By Brad Pruente
Some founders are natural fundraisers. Others see it as a necessary evil. Wherever you lie on that spectrum, there are several tips you should know that will help you run your process.
As investors, we see hundreds of startups every year. Some of the things we take for granted aren’t obvious to founders. Here are a few.
Show forward progress
The first time I meet you, it’s hard to evaluate if you’ve made a lot of progress or a little, quickly or slowly. You’re a dot.
When we meet again in a few months, I can start to see a trend. Now you’re a line.
The single most effective thing you can do is to focus on growing your company. Keep showing progress toward your key milestones. A company that is growing quickly and consistently hitting its milestones is an attractive investment. Keep moving and stay focused on the metrics that matter.
Keep me up to date on your company’s progress. Once you make a lot of progress, tell people. A pass today doesn’t mean I’m passing forever.
Send a quarterly update with your wins, losses and requests; this is helpful for several reasons.
First, it keeps you honest. Building a company is hard and the discipline of tracking that progress helps keep you focused.
Second, it keeps potential investors engaged.
Third, it will help you get to know investors better. When you have requests for help or feedback, which investors respond?
One of the companies I’m most excited about is one that I passed on a few months ago. I spoke to them again and they’ve made some impressive strategic choices that addressed some of my feedback.
Live to fight another day. Give yourself time to hit your milestones and run a competitive fundraising process.
I tell the CEOs I work with to start having initial conversations with a year of runway and start a formal process with nine months left.
You want to put yourself in a position where you have enough time to talk with the right firms, give them time to run their process, and you don’t feel pressured to take the first deal you’re offered.
Be honest with yourself. Why are investors passing? Give them permission to be candid, accept the feedback, and then evaluate it.
Investors aren’t always right (duh) and you shouldn’t listen to every piece of advice you get, but you should seriously think about it.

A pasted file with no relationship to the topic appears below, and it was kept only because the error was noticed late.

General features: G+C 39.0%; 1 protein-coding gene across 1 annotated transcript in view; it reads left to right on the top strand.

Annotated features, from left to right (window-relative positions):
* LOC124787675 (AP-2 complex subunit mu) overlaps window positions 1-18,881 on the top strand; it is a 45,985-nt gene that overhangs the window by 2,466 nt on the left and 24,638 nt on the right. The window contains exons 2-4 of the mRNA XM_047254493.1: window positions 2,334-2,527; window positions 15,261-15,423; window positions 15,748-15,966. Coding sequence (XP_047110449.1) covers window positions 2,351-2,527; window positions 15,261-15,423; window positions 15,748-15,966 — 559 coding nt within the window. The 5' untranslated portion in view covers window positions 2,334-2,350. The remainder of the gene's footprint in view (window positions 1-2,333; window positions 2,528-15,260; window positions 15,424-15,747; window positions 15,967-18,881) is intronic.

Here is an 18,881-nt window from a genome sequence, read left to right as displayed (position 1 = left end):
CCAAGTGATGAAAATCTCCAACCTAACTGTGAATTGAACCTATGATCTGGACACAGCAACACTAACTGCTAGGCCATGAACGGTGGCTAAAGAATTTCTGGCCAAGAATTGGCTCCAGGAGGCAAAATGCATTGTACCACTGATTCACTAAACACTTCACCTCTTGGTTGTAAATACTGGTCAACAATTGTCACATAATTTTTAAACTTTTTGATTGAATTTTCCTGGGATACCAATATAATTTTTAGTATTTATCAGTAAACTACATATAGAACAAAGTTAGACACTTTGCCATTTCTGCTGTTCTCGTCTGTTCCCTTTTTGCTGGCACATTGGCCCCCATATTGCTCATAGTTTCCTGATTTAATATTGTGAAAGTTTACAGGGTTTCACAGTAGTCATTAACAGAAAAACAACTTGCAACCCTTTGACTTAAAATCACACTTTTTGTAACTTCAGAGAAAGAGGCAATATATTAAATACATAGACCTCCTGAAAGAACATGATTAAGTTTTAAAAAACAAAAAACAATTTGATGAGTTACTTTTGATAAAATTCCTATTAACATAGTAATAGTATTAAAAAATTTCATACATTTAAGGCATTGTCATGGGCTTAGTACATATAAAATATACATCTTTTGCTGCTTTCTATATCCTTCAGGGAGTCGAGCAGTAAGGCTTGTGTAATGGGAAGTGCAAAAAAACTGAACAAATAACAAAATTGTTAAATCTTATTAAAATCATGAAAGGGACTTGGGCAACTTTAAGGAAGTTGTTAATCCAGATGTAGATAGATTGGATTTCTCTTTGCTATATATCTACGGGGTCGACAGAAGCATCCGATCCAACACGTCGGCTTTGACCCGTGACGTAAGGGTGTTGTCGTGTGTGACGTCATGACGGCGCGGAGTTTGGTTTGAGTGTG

Don’t ask VCs who passed for introductions
You’re better off finding a warm intro to an investor from someone else. Why? It’s a bad signal. If I love your pitch, I want to keep you to myself, at least until we get a signed term sheet. (Of course, once you have a lead investor you should certainly work with them to build the right syndicate.)
If I introduce you to another investor, the unspoken question is, “why aren’t you investing?” There can be situations where it’s appropriate but, in general, you should steer clear.
Reference-check your investors
When you get a cold inbound from an investor, email someone in their portfolio and ask if they’re a top decile partner.
Reference checks are always a good way to hear an unbiased or less-biased opinion of what a firm and a partner are like to work with. You might not do this before every first call, but you should certainly do it before accepting an investment.
Brad Pruente is a partner at Prime Movers Lab where he leads deal sourcing and supports the diligence process. His work spans Prime Movers Lab’s six sectors, but he has a particular interest in agriculture, food tech and robotics. He serves on the board of directors for Robust.AI, Diamond Age, Upward Farms, Dalan Animal Health and Bandit (formerly known as Conscious Cultures), and as a board observer for Pyka.
Illustration: Dom Guzman
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